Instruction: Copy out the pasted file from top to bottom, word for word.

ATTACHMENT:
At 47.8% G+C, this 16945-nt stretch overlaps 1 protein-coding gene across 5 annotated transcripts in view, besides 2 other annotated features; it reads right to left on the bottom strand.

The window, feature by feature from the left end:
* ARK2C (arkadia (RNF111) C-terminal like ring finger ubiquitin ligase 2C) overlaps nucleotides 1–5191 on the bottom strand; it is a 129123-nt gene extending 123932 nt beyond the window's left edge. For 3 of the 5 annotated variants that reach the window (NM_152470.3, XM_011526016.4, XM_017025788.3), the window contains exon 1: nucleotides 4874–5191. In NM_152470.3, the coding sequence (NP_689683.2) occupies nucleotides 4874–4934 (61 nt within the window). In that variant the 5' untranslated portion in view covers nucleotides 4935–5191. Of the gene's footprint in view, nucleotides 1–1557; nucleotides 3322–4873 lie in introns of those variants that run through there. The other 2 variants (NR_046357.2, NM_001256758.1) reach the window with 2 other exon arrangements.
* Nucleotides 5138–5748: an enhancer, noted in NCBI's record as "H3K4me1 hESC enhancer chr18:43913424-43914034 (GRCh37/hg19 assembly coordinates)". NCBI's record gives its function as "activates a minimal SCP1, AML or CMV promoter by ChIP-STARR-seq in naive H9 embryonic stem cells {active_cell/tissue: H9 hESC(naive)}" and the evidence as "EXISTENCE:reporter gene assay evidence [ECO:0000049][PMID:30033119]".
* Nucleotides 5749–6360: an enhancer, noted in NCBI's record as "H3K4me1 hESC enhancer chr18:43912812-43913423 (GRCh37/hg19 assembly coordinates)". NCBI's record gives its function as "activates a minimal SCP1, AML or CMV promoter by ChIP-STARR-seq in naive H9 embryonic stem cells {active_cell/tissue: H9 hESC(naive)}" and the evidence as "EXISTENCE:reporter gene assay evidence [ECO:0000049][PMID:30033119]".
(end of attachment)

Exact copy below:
At 47.8% G+C, this 16945-nt stretch overlaps 1 protein-coding gene across 5 annotated transcripts in view, besides 2 other annotated features; it reads right to left on the bottom strand.

The window, feature by feature from the left end:
* ARK2C (arkadia (RNF111) C-terminal like ring finger ubiquitin ligase 2C) overlaps nucleotides 1–5191 on the bottom strand; it is a 129123-nt gene extending 123932 nt beyond the window's left edge. For 3 of the 5 annotated variants that reach the window (NM_152470.3, XM_011526016.4, XM_017025788.3), the window contains exon 1: nucleotides 4874–5191. In NM_152470.3, the coding sequence (NP_689683.2) occupies nucleotides 4874–4934 (61 nt within the window). In that variant the 5' untranslated portion in view covers nucleotides 4935–5191. Of the gene's footprint in view, nucleotides 1–1557; nucleotides 3322–4873 lie in introns of those variants that run through there. The other 2 variants (NR_046357.2, NM_001256758.1) reach the window with 2 other exon arrangements.
* Nucleotides 5138–5748: an enhancer, noted in NCBI's record as "H3K4me1 hESC enhancer chr18:43913424-43914034 (GRCh37/hg19 assembly coordinates)". NCBI's record gives its function as "activates a minimal SCP1, AML or CMV promoter by ChIP-STARR-seq in naive H9 embryonic stem cells {active_cell/tissue: H9 hESC(naive)}" and the evidence as "EXISTENCE:reporter gene assay evidence [ECO:0000049][PMID:30033119]".
* Nucleotides 5749–6360: an enhancer, noted in NCBI's record as "H3K4me1 hESC enhancer chr18:43912812-43913423 (GRCh37/hg19 assembly coordinates)". NCBI's record gives its function as "activates a minimal SCP1, AML or CMV promoter by ChIP-STARR-seq in naive H9 embryonic stem cells {active_cell/tissue: H9 hESC(naive)}" and the evidence as "EXISTENCE:reporter gene assay evidence [ECO:0000049][PMID:30033119]".